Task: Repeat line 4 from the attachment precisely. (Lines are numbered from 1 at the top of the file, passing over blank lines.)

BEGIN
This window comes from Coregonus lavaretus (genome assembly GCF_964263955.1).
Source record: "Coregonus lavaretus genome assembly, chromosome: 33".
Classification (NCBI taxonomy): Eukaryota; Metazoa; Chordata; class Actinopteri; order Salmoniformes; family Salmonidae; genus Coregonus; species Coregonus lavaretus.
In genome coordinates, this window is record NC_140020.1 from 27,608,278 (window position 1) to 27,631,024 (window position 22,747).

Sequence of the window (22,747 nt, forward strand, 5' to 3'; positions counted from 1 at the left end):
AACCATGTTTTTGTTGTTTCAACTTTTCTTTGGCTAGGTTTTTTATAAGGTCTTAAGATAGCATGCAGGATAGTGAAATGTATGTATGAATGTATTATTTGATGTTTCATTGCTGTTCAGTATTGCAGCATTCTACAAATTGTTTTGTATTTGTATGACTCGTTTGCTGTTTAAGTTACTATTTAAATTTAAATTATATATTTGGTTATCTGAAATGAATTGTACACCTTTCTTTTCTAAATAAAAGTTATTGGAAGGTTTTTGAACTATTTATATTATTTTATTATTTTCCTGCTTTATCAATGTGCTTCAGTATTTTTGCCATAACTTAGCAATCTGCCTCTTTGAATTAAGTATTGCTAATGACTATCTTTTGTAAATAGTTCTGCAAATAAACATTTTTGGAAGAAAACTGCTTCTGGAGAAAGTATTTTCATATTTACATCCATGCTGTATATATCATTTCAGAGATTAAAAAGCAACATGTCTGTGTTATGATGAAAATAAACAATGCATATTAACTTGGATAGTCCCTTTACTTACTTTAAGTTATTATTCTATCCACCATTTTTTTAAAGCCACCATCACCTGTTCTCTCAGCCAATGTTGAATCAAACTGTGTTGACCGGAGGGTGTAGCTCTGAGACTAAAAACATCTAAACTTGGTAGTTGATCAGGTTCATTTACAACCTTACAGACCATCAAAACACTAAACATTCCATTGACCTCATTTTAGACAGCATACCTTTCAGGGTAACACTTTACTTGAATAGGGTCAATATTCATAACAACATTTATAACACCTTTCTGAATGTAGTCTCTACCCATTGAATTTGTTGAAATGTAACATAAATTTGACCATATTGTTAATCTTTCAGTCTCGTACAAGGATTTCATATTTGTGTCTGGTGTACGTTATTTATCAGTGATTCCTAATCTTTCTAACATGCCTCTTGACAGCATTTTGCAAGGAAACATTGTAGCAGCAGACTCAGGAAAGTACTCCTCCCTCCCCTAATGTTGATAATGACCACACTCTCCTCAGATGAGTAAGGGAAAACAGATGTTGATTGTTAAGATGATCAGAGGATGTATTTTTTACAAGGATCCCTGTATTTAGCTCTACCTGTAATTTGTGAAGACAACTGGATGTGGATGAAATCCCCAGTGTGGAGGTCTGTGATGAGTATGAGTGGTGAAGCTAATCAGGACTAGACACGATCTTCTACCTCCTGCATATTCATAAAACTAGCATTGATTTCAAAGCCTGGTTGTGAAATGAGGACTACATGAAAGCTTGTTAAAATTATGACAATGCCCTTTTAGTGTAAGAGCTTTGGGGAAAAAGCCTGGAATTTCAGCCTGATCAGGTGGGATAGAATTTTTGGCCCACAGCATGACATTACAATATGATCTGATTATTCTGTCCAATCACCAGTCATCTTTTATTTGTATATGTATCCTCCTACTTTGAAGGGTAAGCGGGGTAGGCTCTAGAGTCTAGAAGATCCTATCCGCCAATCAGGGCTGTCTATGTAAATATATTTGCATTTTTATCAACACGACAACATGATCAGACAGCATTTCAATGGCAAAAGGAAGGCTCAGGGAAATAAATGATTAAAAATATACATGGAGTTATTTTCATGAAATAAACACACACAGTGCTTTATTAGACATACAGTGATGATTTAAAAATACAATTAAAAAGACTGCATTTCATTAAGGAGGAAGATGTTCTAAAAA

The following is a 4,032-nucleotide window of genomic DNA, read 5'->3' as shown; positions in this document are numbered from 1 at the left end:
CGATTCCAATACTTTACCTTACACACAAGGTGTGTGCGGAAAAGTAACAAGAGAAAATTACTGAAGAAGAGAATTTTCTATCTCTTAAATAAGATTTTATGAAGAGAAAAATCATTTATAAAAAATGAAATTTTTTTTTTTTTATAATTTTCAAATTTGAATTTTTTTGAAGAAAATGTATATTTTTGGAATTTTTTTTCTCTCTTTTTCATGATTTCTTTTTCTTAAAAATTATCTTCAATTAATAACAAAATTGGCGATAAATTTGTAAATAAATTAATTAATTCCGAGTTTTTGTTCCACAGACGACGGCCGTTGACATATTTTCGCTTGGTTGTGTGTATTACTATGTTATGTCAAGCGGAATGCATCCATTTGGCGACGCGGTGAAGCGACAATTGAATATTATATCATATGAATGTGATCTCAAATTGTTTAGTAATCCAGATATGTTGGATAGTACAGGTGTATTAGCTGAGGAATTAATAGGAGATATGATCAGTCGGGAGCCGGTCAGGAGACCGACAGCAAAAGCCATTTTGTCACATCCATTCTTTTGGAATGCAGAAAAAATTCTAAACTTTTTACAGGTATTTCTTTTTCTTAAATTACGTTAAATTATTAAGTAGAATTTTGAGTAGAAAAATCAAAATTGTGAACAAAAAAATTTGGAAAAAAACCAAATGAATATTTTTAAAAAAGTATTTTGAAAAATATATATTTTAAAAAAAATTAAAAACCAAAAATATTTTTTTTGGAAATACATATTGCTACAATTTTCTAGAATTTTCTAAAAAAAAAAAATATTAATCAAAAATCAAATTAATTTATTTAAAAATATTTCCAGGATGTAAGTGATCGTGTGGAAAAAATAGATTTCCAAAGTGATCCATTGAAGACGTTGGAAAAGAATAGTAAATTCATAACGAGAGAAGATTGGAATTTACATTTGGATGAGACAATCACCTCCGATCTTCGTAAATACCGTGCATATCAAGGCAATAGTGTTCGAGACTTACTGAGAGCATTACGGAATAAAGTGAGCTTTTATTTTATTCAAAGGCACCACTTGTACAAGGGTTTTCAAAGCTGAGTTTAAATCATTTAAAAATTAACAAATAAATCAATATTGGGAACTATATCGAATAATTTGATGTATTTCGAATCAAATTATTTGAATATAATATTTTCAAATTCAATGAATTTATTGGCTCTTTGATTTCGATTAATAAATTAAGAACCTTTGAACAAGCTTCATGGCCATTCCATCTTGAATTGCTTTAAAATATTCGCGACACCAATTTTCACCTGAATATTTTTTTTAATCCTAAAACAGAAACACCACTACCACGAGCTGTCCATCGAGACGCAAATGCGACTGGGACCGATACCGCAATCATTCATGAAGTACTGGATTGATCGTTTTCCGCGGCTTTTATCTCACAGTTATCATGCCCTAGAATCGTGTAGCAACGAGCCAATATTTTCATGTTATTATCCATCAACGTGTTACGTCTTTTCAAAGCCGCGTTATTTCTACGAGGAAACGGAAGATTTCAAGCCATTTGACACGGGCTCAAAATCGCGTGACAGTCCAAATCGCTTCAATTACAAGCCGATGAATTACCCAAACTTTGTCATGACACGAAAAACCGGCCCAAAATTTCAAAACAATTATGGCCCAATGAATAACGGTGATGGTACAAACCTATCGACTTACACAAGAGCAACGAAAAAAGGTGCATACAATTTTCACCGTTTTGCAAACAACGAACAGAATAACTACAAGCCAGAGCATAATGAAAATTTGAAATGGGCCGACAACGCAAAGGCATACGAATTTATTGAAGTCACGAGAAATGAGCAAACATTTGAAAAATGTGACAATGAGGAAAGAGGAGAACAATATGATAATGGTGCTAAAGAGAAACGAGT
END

In genome coordinates, this window is record NC_140020.1 from 27,608,278 (window position 1) to 27,631,024 (window position 22,747).